De Roos, Anneclaire J. ; Ulrich, Cornelia M. ; Ray, Roberta M. ; Mossavar-Rahmani, Yasmin ; Rosenberg, Carol A. ; Caan, Bette J. ; Thomson, Cynthia A. ; McTiernan, Anne ; LaCroix, Andrea Z. / Intentional weight loss and risk of lymphohematopoietic cancers. In: Cancer Causes and Control. 2010 ; Vol. 21, No. 2. pp. 223-236.
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abstract = "Objectives We hypothesized that intentional weight loss may be associated with development of lymphohematopoietic cancers, based on observations of immune suppression following weight loss in short-term studies. Methods At the baseline of the Women's Health Initiative Observational Study (1994-1998), participants reported information about intentional weight loss episodes in the past 20 years. We estimated hazard ratios (HRs) and 95{\%} confidence intervals (CIs) among 81,219 women for associations between past intentional weight loss and risk of developing non-Hodgkin lymphoma (NHL), leukemia, and multiple myeloma during an average 9.9 years of follow-up. Results The risk of NHL was associated with having lost a large maximum amount of weight (>50 pounds, HR = 1.68, 95{\%} CI 1.13-2.50). NHL risk also varied by the frequency of intentional weight loss; women had increased risk if they lost 50 pounds or more >3 times (HR = 1.97, 95{\%} CI 0.934.16; p trend by frequency = 0.09) or 20-49 pounds >3 times (HR = 1.55, 95{\%} CI 1.00-2.40; p trend = 0.05), but there was no risk associated with smaller amounts of weight loss (10-19 pounds >3 times, HR = 0.78, 95{\%} CI 0.461.33). These associations persisted with adjustment for body mass index at different ages. We observed non-significant associations of similar magnitude for multiple myeloma, but past intentional weight loss episodes were not associated with leukemia. Conclusion Further assessment of intentional weight loss as a possible risk factor for lymphomas may provide insight into the etiology of these cancers.",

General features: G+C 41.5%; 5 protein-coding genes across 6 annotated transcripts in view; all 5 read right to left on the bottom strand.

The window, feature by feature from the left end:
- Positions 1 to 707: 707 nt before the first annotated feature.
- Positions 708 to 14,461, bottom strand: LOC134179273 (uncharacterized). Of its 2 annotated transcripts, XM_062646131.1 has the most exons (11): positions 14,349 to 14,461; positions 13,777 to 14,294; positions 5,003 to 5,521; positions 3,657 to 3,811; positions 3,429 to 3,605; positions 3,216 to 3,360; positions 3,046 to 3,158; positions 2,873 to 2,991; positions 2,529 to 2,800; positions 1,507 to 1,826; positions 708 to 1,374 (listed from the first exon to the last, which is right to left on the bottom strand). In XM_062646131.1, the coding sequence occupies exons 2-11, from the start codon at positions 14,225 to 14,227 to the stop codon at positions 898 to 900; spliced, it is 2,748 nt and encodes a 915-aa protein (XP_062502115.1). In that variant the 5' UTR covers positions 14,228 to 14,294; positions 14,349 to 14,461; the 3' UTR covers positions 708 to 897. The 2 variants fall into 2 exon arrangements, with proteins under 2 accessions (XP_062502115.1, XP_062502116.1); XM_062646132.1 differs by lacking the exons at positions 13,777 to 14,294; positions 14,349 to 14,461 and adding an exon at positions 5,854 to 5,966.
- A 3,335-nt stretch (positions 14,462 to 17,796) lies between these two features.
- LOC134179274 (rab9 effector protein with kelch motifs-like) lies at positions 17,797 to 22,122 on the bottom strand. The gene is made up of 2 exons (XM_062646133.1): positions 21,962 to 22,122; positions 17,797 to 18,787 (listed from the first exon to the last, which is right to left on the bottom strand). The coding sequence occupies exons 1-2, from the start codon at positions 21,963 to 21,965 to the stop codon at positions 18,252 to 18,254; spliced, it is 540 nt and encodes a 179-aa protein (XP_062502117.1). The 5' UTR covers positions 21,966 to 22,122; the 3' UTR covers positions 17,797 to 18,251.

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N2 - Objectives We hypothesized that intentional weight loss may be associated with development of lymphohematopoietic cancers, based on observations of immune suppression following weight loss in short-term studies. Methods At the baseline of the Women's Health Initiative Observational Study (1994-1998), participants reported information about intentional weight loss episodes in the past 20 years. We estimated hazard ratios (HRs) and 95% confidence intervals (CIs) among 81,219 women for associations between past intentional weight loss and risk of developing non-Hodgkin lymphoma (NHL), leukemia, and multiple myeloma during an average 9.9 years of follow-up. Results The risk of NHL was associated with having lost a large maximum amount of weight (>50 pounds, HR = 1.68, 95% CI 1.13-2.50). NHL risk also varied by the frequency of intentional weight loss; women had increased risk if they lost 50 pounds or more >3 times (HR = 1.97, 95% CI 0.934.16; p trend by frequency = 0.09) or 20-49 pounds >3 times (HR = 1.55, 95% CI 1.00-2.40; p trend = 0.05), but there was no risk associated with smaller amounts of weight loss (10-19 pounds >3 times, HR = 0.78, 95% CI 0.461.33). These associations persisted with adjustment for body mass index at different ages. We observed non-significant associations of similar magnitude for multiple myeloma, but past intentional weight loss episodes were not associated with leukemia. Conclusion Further assessment of intentional weight loss as a possible risk factor for lymphomas may provide insight into the etiology of these cancers.